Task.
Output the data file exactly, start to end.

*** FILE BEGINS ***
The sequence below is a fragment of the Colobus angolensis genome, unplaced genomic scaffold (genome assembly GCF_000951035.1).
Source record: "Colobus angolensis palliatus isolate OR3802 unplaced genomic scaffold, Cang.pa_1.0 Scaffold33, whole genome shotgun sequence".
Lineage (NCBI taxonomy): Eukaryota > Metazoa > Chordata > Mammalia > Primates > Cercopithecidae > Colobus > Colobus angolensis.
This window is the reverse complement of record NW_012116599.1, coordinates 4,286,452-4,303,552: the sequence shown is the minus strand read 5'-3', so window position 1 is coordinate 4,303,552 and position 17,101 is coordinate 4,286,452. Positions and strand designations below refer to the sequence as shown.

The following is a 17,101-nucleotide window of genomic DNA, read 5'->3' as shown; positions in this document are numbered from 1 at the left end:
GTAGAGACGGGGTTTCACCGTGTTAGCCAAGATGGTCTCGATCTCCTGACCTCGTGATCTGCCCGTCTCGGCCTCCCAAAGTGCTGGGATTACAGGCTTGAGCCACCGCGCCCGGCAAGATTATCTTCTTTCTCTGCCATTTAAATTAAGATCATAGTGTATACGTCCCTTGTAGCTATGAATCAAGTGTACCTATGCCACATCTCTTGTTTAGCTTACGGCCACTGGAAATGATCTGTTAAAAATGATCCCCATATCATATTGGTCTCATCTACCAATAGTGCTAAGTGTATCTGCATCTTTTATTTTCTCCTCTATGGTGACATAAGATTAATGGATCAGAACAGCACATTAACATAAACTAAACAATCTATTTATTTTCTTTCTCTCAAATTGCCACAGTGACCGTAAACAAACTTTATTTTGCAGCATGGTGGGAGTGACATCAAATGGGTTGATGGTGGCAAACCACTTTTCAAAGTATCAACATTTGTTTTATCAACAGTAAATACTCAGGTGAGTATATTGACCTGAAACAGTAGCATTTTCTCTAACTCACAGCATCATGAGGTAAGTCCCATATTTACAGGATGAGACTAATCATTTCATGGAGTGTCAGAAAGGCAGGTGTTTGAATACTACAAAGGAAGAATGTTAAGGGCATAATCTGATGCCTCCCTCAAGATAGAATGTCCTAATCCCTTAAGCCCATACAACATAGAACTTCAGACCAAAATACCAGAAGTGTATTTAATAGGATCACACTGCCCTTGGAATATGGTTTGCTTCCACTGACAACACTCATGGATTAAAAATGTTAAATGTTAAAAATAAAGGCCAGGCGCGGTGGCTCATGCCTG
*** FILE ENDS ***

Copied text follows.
The sequence below is a fragment of the Colobus angolensis genome, unplaced genomic scaffold (genome assembly GCF_000951035.1).
Source record: "Colobus angolensis palliatus isolate OR3802 unplaced genomic scaffold, Cang.pa_1.0 Scaffold33, whole genome shotgun sequence".
Lineage (NCBI taxonomy): Eukaryota > Metazoa > Chordata > Mammalia > Primates > Cercopithecidae > Colobus > Colobus angolensis.
This window is the reverse complement of record NW_012116599.1, coordinates 4,286,452-4,303,552: the sequence shown is the minus strand read 5'-3', so window position 1 is coordinate 4,303,552 and position 17,101 is coordinate 4,286,452. Positions and strand designations below refer to the sequence as shown.

The following is a 17,101-nucleotide window of genomic DNA, read 5'->3' as shown; positions in this document are numbered from 1 at the left end:
GTAGAGACGGGGTTTCACCGTGTTAGCCAAGATGGTCTCGATCTCCTGACCTCGTGATCTGCCCGTCTCGGCCTCCCAAAGTGCTGGGATTACAGGCTTGAGCCACCGCGCCCGGCAAGATTATCTTCTTTCTCTGCCATTTAAATTAAGATCATAGTGTATACGTCCCTTGTAGCTATGAATCAAGTGTACCTATGCCACATCTCTTGTTTAGCTTACGGCCACTGGAAATGATCTGTTAAAAATGATCCCCATATCATATTGGTCTCATCTACCAATAGTGCTAAGTGTATCTGCATCTTTTATTTTCTCCTCTATGGTGACATAAGATTAATGGATCAGAACAGCACATTAACATAAACTAAACAATCTATTTATTTTCTTTCTCTCAAATTGCCACAGTGACCGTAAACAAACTTTATTTTGCAGCATGGTGGGAGTGACATCAAATGGGTTGATGGTGGCAAACCACTTTTCAAAGTATCAACATTTGTTTTATCAACAGTAAATACTCAGGTGAGTATATTGACCTGAAACAGTAGCATTTTCTCTAACTCACAGCATCATGAGGTAAGTCCCATATTTACAGGATGAGACTAATCATTTCATGGAGTGTCAGAAAGGCAGGTGTTTGAATACTACAAAGGAAGAATGTTAAGGGCATAATCTGATGCCTCCCTCAAGATAGAATGTCCTAATCCCTTAAGCCCATACAACATAGAACTTCAGACCAAAATACCAGAAGTGTATTTAATAGGATCACACTGCCCTTGGAATATGGTTTGCTTCCACTGACAACACTCATGGATTAAAAATGTTAAATGTTAAAAATAAAGGCCAGGCGCGGTGGCTCATGCCTG